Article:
credit sources explained in the second section of this guide. On the
other hand, some merchants offer free credit for a certain period of time
such as "ninety days same as cash" arrangements. With this plan, you
have 90 days to pay for the purchase in full with no finance charges.
But if the entire balance is not paid within the 90 days, finance charges
must be paid - often at a relatively high rate.
Regardless of which type of credit you use, the state and federal
laws offer certain consumer safeguards listed below.
Penalty provisions. [
Discrimination. When considering whether to grant credit, lenders
may not discriminate against you on the basis of your age, race, sex,
marital status or religion.
NOTE: That 90 days is FIRM; on the 91st day it's just another
services, vary greatly among the different types of lenders. You do not
help yourself if you do not check with at least one lender in each of the
above categories. Your final decision might rest as much on
convenience or goodwill as on rate, but you should at least take the
time to check options.
Credit cards issued by department stores, such as those from Sears
and Penney's, and gasoline companies fall under the Retail Credit Sales
Act. The finance charge rates you pay on these credit cards are
3. How to Cut Credit Costs
Here's a tip: Find out how the finance charges are calculated on
your credit card bill. You can generally avoid finance charges
altogether because most credit cards won't charge any interest if you
pay your balance in full before the due date each month.
No matter what type of credit you choose or which source of credit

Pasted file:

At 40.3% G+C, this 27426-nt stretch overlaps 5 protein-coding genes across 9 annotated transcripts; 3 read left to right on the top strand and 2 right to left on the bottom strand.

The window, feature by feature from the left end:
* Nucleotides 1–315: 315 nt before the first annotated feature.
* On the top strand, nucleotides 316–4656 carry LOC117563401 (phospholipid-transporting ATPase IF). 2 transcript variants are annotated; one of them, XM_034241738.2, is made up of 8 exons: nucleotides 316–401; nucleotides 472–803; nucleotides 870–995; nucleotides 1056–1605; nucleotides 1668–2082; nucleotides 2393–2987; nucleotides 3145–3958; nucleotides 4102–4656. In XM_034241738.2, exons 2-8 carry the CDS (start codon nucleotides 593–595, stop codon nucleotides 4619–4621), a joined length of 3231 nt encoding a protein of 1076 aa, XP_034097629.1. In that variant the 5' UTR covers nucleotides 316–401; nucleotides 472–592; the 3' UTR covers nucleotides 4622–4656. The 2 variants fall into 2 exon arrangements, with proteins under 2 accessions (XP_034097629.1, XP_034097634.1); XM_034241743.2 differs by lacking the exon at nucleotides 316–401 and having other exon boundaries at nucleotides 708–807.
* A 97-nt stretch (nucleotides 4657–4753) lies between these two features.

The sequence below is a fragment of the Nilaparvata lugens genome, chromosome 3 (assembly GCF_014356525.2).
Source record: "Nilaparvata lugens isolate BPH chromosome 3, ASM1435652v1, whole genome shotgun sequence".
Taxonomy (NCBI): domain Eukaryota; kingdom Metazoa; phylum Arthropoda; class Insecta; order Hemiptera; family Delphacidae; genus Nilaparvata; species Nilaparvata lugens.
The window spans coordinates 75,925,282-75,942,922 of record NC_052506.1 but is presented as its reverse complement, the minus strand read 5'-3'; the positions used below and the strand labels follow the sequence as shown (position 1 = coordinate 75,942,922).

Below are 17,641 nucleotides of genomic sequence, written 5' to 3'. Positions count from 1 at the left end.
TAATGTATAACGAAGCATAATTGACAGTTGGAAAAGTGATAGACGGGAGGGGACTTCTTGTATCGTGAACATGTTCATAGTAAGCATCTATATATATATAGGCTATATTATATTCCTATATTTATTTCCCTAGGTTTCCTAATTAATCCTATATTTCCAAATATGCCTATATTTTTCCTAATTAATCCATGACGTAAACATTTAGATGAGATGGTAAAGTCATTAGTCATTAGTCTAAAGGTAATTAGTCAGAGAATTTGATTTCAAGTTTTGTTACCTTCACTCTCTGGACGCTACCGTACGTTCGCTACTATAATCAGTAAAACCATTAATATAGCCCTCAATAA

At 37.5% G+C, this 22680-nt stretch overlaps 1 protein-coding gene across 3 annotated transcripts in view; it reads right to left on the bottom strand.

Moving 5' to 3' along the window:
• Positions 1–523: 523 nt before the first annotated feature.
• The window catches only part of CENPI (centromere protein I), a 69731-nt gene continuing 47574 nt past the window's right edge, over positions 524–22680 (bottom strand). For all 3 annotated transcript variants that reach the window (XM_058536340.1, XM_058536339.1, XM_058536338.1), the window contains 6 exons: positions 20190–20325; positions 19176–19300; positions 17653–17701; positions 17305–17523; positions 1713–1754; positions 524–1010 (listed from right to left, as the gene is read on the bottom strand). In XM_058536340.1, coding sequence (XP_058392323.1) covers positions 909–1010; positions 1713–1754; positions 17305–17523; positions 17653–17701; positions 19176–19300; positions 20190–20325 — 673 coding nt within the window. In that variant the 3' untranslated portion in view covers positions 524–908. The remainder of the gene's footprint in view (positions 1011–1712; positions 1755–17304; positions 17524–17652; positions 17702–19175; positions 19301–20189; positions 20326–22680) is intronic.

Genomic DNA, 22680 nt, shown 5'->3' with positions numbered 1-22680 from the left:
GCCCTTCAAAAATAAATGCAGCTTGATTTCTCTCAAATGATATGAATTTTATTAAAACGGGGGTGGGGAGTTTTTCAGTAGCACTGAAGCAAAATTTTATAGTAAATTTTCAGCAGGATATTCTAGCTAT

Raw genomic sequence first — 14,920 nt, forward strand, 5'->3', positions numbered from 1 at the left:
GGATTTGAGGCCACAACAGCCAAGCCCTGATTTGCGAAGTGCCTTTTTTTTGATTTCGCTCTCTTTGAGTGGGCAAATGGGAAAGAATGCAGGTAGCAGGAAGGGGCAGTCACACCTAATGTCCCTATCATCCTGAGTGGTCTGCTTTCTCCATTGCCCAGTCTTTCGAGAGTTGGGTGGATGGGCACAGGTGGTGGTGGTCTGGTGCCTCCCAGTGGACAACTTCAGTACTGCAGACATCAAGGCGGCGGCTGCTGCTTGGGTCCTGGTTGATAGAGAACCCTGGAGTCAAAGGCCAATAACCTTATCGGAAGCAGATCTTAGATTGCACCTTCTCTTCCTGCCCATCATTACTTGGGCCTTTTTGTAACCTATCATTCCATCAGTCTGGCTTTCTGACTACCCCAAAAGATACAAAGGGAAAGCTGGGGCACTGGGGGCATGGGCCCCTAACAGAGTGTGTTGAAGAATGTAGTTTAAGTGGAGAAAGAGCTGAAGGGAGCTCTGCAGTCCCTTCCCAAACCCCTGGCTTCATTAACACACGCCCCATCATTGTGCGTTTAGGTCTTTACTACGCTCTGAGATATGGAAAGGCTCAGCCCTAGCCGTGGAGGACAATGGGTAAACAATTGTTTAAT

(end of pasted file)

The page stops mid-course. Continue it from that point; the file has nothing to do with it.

you select, the following tips can help you save money . . .
Know what to ask. Be certain that when you begin shopping for
the best deal, you know what to ask. Otherwise, a poorly directed
question will get confusing answers about rates, maturities, terms and
principal. Be certain that you know the amount you want to borrow,
how long you will need to repay, and the purpose of the loan. What
you want to know is the cost of the loan and the APR. Put your
question something like this: "If I were to get an $18,000 loan for a
new car from you and I needed 36 months to repay, what would the
cost of the loan be in dollars? The monthly payment? What is the
APR (Annual Percentage Rate)?"
Focus on the Annual Percentage Rate. This is the one figure
lenders are required, by State and Federal law, to disclose. Payback
time may vary and cause changes in the total dollar cost and monthly
payment, but the APR always will help you compare lenders. And
remember, the lower the APR, the lower the cost for a given loan.
Know what "Extras" you want (or don't want). Most lenders
will offer to sell you credit insurance which will pay the debt if you die,
become disabled, or lose your job and cannot pay-back the loan.
Lenders have the right to be insured, but they may not force you to buy
credit insurance from them or anyone they designate. If a lender
requires insurance, the law allows you to offer existing life insurance or
disability income insurance or you can consider shopping for new
coverage elsewhere. Credit insurance - especially the type which is
purchased from a lender -can be very expensive. If you don't want it,
If you usually don't pay the balance in full each month, then you
should know that some methods of calculating finance charges are
more expensive than others. Under the most frequently used method,
the "average daily balance", finance charges you pay are based on
when you pay as well as how much of the balance you pay off. So if
your credit card uses the average daily balance, the more of the balance
you can pay and the sooner you pay it after you receive your bill, then
the less you'll pay in finance charges.
Two other common ways of computing finance charges are the
"adjusted balance" (least expensive for you) and the "previous balance"
(most expensive).
Here's another tip: If you keep an unpaid credit card balance of
around $500, the interest you pay on that $500 is likely to be 18% APR
or higher. That's like having a loan at 18% APR or higher. Instead of